IN REAL life, Greenfeld is paralyzed from the waist down and is the son of Holocaust survivors. His father was a Death March survivor and had family who perished in Auschwitz. Even without knowing Greenfeld’s personal life story, his performance is emotional and compelling.
Nadia Timofeyeva, the artistic director of the Jerusalem Ballet since 2007, has created a true masterpiece in Memento. A graduate of the Academy of Choreography in Moscow, she launched her professional career at the Kremlin Theatre. However, instead of continuing on the road to success in the former Soviet Union, she and her mother Nina Timofeyeva – the former prima ballerina of the Bolshoi Ballet – decided to immigrate to Israel together. Upon relocating, mother and daughter both taught at the Academy of Music and Dance in Jerusalem.
In 2014, Timofeyeva won the Aliyah and Absorption Ministry’s Yuri Stern Prize granted to immigrant artists for special contributions to Israeli society and culture. She created this ballet that is truly unique. By combining history, dance, art, and the Holocaust, this mix is unlike anything I have ever seen.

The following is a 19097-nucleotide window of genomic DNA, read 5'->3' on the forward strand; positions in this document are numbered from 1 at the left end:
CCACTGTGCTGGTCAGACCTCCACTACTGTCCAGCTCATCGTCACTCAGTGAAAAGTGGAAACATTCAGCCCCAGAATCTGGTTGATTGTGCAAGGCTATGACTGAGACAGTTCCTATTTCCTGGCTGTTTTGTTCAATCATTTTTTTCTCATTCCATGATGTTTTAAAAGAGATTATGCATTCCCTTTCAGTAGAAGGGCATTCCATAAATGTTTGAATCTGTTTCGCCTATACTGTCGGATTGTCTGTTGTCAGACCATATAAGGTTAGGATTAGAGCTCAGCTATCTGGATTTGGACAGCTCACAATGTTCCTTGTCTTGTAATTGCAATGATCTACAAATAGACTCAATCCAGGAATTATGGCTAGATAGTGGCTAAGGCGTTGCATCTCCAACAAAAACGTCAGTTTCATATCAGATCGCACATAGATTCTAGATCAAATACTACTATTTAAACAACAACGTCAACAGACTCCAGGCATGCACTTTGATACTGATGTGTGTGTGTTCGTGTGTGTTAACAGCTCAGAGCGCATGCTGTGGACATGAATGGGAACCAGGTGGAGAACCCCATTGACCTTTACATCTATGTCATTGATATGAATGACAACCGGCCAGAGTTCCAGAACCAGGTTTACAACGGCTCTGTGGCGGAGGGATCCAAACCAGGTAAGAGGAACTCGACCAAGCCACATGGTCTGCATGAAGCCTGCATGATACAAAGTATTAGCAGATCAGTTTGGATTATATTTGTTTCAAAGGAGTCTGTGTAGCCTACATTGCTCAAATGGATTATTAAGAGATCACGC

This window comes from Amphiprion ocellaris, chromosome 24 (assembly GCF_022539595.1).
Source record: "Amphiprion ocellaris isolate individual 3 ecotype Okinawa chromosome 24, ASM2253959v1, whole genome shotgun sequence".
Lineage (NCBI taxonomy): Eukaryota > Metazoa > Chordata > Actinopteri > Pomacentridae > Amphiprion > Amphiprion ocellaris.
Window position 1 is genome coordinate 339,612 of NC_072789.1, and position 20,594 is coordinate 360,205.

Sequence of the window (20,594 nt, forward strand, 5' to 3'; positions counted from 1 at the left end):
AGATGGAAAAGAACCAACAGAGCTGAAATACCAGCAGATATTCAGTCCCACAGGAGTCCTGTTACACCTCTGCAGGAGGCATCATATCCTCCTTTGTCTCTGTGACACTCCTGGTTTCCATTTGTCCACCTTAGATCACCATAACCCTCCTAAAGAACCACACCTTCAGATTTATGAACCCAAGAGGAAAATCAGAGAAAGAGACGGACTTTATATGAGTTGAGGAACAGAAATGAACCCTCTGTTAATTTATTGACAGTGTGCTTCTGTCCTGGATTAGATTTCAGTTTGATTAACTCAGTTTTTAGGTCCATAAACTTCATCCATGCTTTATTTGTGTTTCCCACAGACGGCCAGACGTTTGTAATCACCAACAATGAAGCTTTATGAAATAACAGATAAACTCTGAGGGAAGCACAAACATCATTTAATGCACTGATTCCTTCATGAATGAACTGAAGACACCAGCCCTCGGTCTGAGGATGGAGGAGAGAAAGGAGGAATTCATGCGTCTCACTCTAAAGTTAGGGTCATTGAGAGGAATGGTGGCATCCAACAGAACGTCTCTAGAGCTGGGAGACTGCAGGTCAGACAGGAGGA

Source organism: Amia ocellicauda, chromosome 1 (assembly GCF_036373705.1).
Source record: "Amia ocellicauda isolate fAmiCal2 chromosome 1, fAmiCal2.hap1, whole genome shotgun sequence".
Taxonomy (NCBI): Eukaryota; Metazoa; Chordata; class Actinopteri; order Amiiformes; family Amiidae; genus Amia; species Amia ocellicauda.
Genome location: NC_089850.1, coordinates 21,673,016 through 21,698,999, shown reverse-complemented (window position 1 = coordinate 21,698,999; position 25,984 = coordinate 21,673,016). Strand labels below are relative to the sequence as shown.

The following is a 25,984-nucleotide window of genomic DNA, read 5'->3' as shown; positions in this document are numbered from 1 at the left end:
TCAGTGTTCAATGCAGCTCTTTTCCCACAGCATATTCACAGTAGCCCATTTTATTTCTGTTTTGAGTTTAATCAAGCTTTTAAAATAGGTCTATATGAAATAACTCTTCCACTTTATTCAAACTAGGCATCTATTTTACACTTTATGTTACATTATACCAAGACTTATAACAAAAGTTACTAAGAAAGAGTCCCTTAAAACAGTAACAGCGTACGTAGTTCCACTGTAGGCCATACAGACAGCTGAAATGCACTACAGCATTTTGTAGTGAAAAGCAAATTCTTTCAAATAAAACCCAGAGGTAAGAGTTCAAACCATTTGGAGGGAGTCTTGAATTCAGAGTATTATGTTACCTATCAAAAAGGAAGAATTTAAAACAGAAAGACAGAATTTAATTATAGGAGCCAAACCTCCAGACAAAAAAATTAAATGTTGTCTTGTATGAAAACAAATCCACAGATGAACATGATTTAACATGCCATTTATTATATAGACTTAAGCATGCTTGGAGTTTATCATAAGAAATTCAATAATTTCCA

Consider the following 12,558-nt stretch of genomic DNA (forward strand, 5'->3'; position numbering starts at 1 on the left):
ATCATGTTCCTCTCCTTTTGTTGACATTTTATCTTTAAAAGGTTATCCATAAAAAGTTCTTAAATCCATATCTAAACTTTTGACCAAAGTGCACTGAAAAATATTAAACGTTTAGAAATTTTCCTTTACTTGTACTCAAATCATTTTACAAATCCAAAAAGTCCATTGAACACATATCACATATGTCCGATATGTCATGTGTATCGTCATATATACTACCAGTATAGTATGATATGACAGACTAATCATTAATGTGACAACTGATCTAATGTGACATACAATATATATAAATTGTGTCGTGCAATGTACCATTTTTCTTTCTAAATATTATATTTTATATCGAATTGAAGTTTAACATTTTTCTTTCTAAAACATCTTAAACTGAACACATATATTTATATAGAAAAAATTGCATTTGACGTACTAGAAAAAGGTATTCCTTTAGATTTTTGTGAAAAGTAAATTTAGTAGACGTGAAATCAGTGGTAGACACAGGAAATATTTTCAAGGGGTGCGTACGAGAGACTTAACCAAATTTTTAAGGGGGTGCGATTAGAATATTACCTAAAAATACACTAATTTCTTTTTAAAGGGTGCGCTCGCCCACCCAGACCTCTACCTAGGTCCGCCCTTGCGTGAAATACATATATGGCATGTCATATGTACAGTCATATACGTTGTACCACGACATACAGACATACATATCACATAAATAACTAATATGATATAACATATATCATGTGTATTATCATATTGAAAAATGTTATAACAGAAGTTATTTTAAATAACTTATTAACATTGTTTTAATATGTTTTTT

The grand finale is a moving and powerful end to the ballet. When Mann and the Nazi SS officer have their last dance, one could say it’s a dance with the devil. The powerful scenes of the seductive dance that Mann performs lead her to the climactic point of reaching for the gun and shooting the Nazi SS officer in an intense final embrace, with the gun pointed directly at his head.
Once the shot is fired, the lights fade, and then we see how the dancers all come together for “Hatikvah,” a symbol of the rise of the Jewish people from the ashes of the crematoriums to the birth of the State of Israel – where this ballet performance takes place ❖
Upcoming performances: Oct. 19, 7:30 p.m. in Maalot, for information: (04) 957-3050; and Oct. 30 in Ma’aleh Adumim.